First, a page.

CHRISTIANA, Manchester — Some residents here and in surrounding areas are calling for the removal, or relocation, of communal garbage skips to reduce the likelihood of them overflowing and being an eyesore at the entrance of their communities.
The communal garbage skips, located along the main road leading to the Manchester north-eastern town of Christiana, have become points of garbage disposal for people travelling from as far away as Trelawny and St Ann.
“I want them to move it from there. If it was just people from the community using it, it would be alright. You have people from Trelawny, Spalding, St Ann [and] all over, carry garbage come throw here,” a resident of Chudleigh, who asked not to be named, told the Jamaica Observer on Wednesday.
An upset resident of Brockery, who also asked not to be named, said litter laws need to be enforced to deal with people who dump garbage around the skips.
“Put down we foot. That means as you see a man drop a paper you prosecute him, if him can’t pay the money you give him six months in prison. They put in litter law, but it not being enforced,” said the resident.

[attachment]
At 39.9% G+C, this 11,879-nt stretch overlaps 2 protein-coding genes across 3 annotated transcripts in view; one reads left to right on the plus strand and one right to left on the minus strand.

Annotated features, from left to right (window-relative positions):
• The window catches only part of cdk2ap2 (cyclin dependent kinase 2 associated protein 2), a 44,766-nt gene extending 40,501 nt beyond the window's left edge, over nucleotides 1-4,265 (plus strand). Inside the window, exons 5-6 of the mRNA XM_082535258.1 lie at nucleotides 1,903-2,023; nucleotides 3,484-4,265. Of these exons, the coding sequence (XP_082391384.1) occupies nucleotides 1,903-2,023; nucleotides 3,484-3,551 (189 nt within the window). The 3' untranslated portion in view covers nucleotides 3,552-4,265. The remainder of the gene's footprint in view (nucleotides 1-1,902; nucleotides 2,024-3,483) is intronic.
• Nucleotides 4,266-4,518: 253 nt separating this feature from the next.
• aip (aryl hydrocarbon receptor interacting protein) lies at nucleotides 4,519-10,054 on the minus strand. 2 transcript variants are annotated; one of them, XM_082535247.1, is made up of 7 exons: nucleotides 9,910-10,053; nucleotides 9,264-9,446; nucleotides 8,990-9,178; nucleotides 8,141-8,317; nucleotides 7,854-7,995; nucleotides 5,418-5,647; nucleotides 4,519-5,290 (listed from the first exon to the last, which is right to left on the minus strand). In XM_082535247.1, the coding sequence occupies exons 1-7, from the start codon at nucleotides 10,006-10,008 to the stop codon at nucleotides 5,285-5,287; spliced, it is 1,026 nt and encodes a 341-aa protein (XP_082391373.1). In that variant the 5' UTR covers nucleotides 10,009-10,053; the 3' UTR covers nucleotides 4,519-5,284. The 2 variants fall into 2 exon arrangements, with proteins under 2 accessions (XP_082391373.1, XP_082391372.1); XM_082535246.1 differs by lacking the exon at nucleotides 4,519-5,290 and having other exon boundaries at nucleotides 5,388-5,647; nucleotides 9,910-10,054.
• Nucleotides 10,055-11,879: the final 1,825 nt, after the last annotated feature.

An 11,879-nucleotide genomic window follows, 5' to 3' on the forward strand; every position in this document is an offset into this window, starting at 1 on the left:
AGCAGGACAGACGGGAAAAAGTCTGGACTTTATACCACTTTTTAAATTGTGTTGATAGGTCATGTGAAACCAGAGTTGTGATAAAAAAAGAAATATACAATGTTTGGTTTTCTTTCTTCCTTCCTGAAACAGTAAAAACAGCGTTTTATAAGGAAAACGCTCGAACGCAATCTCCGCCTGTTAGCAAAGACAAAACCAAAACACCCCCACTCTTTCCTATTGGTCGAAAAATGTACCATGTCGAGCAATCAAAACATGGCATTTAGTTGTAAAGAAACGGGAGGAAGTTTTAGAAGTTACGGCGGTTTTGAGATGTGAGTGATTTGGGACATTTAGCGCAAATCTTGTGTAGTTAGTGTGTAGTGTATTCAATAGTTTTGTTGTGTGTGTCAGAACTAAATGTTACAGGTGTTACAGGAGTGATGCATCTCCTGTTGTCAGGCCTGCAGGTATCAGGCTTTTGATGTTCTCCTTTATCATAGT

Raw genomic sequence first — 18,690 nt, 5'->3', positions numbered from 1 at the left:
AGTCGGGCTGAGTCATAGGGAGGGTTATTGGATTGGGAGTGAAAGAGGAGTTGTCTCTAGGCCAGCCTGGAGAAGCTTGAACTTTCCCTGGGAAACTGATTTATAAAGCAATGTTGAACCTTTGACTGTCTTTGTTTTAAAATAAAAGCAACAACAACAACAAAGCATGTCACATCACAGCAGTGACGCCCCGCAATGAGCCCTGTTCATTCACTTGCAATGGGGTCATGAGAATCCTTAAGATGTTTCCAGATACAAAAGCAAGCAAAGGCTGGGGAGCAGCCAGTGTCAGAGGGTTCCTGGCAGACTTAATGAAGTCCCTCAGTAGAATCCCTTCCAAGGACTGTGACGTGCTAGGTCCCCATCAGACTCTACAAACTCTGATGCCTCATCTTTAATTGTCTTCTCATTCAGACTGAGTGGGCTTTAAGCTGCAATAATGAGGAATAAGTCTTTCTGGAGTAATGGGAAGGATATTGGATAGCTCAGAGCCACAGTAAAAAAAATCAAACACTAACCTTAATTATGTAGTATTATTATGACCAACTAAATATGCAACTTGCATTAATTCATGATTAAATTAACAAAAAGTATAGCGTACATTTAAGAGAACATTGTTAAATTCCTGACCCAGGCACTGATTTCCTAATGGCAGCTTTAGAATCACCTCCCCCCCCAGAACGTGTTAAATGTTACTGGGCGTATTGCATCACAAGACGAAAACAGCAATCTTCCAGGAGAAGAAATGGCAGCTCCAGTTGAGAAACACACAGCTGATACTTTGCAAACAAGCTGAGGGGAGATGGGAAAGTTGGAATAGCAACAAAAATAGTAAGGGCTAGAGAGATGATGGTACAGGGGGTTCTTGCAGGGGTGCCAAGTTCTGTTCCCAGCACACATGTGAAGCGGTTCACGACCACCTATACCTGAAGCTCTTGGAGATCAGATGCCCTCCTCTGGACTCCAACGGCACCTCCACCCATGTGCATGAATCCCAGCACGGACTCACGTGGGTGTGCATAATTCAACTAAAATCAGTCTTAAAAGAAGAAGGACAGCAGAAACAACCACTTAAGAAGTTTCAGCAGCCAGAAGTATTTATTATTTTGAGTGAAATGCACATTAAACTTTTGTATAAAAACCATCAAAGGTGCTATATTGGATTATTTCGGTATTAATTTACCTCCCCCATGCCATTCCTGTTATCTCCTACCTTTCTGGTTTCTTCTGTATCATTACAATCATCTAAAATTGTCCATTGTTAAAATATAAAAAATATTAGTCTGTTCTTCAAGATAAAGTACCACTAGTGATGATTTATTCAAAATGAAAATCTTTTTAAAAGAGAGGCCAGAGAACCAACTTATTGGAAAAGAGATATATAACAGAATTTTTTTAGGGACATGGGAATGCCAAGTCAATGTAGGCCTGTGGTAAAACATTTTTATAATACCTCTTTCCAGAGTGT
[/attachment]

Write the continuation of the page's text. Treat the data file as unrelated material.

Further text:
His neighbours are also concerned that the communal skips are breeding sites for rodents and attract stray dogs.
“Rat infestation is one of the major things and then we have an insane person who helps to dismantle the garbage when it’s there. People come from all parts come throw garbage in the skip. You have people with supermarkets who dispose of rotten stuff here. If people have a dead dog this is where they come with it,” one resident charged.
“People leaving from all over come to throw in it. It hurts the business people in the community too, because of the stench,” added the resident.
In the meantime acting regional manager for Southern Parks and Markets (SPM) Sheldon Smith, while admitting that there are challenges in the timely removal of solid waste from some areas, agreed that the communal skips are problematic.
“The garbage tripled during the festive season and that created a backlog on our side, but the communal bins. Those collection points that they put along the roadway. They have exacerbated the problem strongly, because if people were keeping them at their gate in a drum we would reach them much better. We would be going into the communities,” said Smith.
SPM, which is a subsidiary of the National Solid Waste Management Authority (NSWMA), is responsible for garbage collection in Clarendon, Manchester and St Elizabeth.
Smith said although the skips are cleaned twice daily at times, it is refilled within a short space of time.
“…We are going along the highway to be cleaning these things sometimes twice for the day. If we are moving forward and we say we want to move into a developed country and so on, it doesn’t help. That causes more problems than anything else,” added Smith.